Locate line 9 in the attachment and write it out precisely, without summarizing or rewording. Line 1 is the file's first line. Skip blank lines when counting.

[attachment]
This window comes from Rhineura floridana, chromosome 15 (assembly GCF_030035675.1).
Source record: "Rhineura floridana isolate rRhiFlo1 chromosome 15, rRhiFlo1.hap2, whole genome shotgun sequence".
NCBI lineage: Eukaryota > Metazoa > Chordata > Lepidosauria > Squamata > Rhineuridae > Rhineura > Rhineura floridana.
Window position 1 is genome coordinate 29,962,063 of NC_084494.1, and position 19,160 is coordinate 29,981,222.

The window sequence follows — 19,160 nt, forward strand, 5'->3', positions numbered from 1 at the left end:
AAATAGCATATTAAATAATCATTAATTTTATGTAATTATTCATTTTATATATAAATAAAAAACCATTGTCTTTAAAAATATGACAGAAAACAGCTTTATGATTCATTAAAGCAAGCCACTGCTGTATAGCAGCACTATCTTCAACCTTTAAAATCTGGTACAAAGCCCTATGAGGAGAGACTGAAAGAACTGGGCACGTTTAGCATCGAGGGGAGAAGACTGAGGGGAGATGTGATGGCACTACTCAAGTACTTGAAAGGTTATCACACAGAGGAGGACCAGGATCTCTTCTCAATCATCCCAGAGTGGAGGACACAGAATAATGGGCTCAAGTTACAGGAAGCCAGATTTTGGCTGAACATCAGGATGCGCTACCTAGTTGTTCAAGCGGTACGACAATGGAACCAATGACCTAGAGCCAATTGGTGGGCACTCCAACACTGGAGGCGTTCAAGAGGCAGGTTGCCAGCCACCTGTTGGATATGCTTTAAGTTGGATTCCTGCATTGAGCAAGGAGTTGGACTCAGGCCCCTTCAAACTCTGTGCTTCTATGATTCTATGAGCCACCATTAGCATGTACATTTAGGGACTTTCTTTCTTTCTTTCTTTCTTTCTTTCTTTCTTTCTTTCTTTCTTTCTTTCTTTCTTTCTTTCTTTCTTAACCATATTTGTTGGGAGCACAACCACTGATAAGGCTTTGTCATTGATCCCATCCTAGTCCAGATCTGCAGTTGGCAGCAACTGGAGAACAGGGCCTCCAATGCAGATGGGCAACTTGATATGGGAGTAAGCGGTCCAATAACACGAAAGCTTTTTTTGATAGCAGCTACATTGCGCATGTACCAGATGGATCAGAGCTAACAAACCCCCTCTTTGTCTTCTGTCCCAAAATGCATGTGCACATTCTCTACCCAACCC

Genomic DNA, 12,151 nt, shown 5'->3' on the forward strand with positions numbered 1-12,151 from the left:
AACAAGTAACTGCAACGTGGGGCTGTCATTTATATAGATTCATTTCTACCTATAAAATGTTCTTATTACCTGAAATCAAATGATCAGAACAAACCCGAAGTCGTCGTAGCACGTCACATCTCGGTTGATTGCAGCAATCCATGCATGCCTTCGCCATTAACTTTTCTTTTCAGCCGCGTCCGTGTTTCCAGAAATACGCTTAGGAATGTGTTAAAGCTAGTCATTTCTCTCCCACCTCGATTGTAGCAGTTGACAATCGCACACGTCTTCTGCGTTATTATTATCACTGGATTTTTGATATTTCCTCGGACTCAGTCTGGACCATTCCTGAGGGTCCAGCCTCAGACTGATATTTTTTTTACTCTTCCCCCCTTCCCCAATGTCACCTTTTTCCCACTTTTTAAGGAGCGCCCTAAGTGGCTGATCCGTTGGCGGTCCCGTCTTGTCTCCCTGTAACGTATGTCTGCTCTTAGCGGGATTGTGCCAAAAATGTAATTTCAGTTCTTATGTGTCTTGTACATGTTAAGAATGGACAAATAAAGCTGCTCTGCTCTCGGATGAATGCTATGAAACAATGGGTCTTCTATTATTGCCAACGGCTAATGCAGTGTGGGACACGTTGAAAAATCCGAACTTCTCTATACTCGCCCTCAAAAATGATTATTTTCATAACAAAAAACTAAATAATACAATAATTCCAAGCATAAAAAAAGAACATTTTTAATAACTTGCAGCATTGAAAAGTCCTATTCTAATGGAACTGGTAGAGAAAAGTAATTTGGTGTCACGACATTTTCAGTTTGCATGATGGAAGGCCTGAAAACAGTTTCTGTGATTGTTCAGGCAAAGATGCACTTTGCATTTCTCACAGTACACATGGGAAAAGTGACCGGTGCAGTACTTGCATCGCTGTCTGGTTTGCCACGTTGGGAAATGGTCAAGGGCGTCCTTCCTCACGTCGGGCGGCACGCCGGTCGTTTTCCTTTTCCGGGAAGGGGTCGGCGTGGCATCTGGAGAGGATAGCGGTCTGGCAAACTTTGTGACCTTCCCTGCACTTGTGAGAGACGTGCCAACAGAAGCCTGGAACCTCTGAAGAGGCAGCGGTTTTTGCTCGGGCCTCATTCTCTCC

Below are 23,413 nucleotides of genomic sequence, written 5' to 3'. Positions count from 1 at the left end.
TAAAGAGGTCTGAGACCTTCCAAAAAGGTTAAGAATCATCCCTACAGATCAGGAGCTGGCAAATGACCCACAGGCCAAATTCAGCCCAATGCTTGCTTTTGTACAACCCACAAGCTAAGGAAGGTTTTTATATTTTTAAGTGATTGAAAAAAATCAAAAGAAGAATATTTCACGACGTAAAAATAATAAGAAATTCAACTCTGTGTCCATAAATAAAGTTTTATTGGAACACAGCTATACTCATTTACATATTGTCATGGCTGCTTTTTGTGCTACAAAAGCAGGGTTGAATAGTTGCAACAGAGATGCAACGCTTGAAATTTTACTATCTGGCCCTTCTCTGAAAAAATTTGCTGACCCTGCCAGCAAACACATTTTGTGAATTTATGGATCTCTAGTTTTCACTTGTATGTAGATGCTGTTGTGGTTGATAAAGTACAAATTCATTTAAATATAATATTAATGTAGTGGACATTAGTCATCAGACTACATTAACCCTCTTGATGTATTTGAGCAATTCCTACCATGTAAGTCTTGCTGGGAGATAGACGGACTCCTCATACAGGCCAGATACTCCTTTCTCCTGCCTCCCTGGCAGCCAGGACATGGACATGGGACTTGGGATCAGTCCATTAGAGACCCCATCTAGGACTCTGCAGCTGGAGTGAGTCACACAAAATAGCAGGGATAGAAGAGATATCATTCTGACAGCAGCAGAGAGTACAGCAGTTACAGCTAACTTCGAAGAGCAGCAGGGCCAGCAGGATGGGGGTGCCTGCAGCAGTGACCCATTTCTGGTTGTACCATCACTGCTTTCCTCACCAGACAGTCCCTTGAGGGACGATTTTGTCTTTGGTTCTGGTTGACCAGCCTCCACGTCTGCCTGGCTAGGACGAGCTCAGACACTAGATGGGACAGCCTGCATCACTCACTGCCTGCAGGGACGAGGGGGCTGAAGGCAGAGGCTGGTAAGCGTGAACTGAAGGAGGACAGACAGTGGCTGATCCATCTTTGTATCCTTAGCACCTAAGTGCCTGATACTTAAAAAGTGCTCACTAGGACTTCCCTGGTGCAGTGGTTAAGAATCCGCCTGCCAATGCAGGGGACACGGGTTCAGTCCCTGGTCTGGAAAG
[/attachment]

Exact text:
Below are 23,413 nucleotides of genomic sequence, written 5' to 3'. Positions count from 1 at the left end.